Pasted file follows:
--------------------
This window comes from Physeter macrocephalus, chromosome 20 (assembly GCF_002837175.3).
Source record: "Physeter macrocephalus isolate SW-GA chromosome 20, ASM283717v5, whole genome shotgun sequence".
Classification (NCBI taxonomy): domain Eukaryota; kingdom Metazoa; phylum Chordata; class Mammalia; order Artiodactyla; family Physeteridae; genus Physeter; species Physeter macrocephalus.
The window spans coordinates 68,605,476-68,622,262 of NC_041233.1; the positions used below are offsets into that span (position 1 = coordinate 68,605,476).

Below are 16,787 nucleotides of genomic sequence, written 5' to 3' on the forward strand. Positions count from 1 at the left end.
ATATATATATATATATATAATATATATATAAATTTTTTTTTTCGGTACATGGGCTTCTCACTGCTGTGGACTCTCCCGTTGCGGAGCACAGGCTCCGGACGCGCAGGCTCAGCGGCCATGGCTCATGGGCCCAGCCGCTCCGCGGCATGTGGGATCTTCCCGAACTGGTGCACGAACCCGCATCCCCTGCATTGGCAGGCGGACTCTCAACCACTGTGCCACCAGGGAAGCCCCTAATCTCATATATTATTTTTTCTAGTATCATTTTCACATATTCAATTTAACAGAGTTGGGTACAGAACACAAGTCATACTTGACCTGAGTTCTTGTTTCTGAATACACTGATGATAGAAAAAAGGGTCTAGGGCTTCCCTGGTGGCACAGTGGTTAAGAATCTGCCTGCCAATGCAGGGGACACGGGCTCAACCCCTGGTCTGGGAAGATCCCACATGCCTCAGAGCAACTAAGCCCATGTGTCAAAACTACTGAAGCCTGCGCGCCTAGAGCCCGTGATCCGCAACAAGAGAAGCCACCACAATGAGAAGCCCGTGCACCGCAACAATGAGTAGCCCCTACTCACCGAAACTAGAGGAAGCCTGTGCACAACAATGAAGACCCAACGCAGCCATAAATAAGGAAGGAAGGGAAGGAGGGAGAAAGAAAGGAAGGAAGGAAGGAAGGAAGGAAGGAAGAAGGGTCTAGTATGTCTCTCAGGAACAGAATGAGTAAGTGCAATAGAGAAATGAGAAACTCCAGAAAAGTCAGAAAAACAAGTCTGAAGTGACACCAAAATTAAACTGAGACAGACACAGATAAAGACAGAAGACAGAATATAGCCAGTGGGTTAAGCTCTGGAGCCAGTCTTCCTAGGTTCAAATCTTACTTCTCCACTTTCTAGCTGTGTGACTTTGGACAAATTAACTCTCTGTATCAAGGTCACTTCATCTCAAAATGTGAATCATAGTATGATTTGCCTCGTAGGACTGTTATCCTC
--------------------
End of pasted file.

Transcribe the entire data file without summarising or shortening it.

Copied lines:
This window comes from Physeter macrocephalus, chromosome 20 (assembly GCF_002837175.3).
Source record: "Physeter macrocephalus isolate SW-GA chromosome 20, ASM283717v5, whole genome shotgun sequence".
Classification (NCBI taxonomy): domain Eukaryota; kingdom Metazoa; phylum Chordata; class Mammalia; order Artiodactyla; family Physeteridae; genus Physeter; species Physeter macrocephalus.
The window spans coordinates 68,605,476-68,622,262 of NC_041233.1; the positions used below are offsets into that span (position 1 = coordinate 68,605,476).

Below are 16,787 nucleotides of genomic sequence, written 5' to 3' on the forward strand. Positions count from 1 at the left end.
ATATATATATATATATATAATATATATATAAATTTTTTTTTTCGGTACATGGGCTTCTCACTGCTGTGGACTCTCCCGTTGCGGAGCACAGGCTCCGGACGCGCAGGCTCAGCGGCCATGGCTCATGGGCCCAGCCGCTCCGCGGCATGTGGGATCTTCCCGAACTGGTGCACGAACCCGCATCCCCTGCATTGGCAGGCGGACTCTCAACCACTGTGCCACCAGGGAAGCCCCTAATCTCATATATTATTTTTTCTAGTATCATTTTCACATATTCAATTTAACAGAGTTGGGTACAGAACACAAGTCATACTTGACCTGAGTTCTTGTTTCTGAATACACTGATGATAGAAAAAAGGGTCTAGGGCTTCCCTGGTGGCACAGTGGTTAAGAATCTGCCTGCCAATGCAGGGGACACGGGCTCAACCCCTGGTCTGGGAAGATCCCACATGCCTCAGAGCAACTAAGCCCATGTGTCAAAACTACTGAAGCCTGCGCGCCTAGAGCCCGTGATCCGCAACAAGAGAAGCCACCACAATGAGAAGCCCGTGCACCGCAACAATGAGTAGCCCCTACTCACCGAAACTAGAGGAAGCCTGTGCACAACAATGAAGACCCAACGCAGCCATAAATAAGGAAGGAAGGGAAGGAGGGAGAAAGAAAGGAAGGAAGGAAGGAAGGAAGGAAGGAAGAAGGGTCTAGTATGTCTCTCAGGAACAGAATGAGTAAGTGCAATAGAGAAATGAGAAACTCCAGAAAAGTCAGAAAAACAAGTCTGAAGTGACACCAAAATTAAACTGAGACAGACACAGATAAAGACAGAAGACAGAATATAGCCAGTGGGTTAAGCTCTGGAGCCAGTCTTCCTAGGTTCAAATCTTACTTCTCCACTTTCTAGCTGTGTGACTTTGGACAAATTAACTCTCTGTATCAAGGTCACTTCATCTCAAAATGTGAATCATAGTATGATTTGCCTCGTAGGACTGTTATCCTC